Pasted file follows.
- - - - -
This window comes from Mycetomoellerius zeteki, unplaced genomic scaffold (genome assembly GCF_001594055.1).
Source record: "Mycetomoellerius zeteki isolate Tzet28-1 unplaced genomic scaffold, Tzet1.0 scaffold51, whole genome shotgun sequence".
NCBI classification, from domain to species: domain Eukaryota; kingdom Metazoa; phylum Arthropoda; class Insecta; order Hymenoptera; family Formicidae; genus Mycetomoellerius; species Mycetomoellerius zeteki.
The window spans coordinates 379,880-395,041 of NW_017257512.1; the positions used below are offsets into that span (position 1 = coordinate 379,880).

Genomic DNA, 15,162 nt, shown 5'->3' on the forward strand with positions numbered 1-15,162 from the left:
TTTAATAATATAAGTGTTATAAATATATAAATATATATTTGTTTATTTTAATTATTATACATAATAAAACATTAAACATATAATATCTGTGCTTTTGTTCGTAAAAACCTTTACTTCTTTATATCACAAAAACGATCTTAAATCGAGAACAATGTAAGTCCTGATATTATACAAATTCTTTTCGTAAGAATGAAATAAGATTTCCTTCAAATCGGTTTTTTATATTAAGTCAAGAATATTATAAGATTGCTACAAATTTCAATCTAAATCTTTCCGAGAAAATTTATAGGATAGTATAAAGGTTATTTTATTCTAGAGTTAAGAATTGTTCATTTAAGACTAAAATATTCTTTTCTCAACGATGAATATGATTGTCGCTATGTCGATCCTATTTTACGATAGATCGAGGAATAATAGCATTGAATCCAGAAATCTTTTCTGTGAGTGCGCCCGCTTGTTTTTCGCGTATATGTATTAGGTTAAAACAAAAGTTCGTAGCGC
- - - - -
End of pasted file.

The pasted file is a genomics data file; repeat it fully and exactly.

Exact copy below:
This window comes from Mycetomoellerius zeteki, unplaced genomic scaffold (genome assembly GCF_001594055.1).
Source record: "Mycetomoellerius zeteki isolate Tzet28-1 unplaced genomic scaffold, Tzet1.0 scaffold51, whole genome shotgun sequence".
NCBI classification, from domain to species: domain Eukaryota; kingdom Metazoa; phylum Arthropoda; class Insecta; order Hymenoptera; family Formicidae; genus Mycetomoellerius; species Mycetomoellerius zeteki.
The window spans coordinates 379,880-395,041 of NW_017257512.1; the positions used below are offsets into that span (position 1 = coordinate 379,880).

Genomic DNA, 15,162 nt, shown 5'->3' on the forward strand with positions numbered 1-15,162 from the left:
TTTAATAATATAAGTGTTATAAATATATAAATATATATTTGTTTATTTTAATTATTATACATAATAAAACATTAAACATATAATATCTGTGCTTTTGTTCGTAAAAACCTTTACTTCTTTATATCACAAAAACGATCTTAAATCGAGAACAATGTAAGTCCTGATATTATACAAATTCTTTTCGTAAGAATGAAATAAGATTTCCTTCAAATCGGTTTTTTATATTAAGTCAAGAATATTATAAGATTGCTACAAATTTCAATCTAAATCTTTCCGAGAAAATTTATAGGATAGTATAAAGGTTATTTTATTCTAGAGTTAAGAATTGTTCATTTAAGACTAAAATATTCTTTTCTCAACGATGAATATGATTGTCGCTATGTCGATCCTATTTTACGATAGATCGAGGAATAATAGCATTGAATCCAGAAATCTTTTCTGTGAGTGCGCCCGCTTGTTTTTCGCGTATATGTATTAGGTTAAAACAAAAGTTCGTAGCGC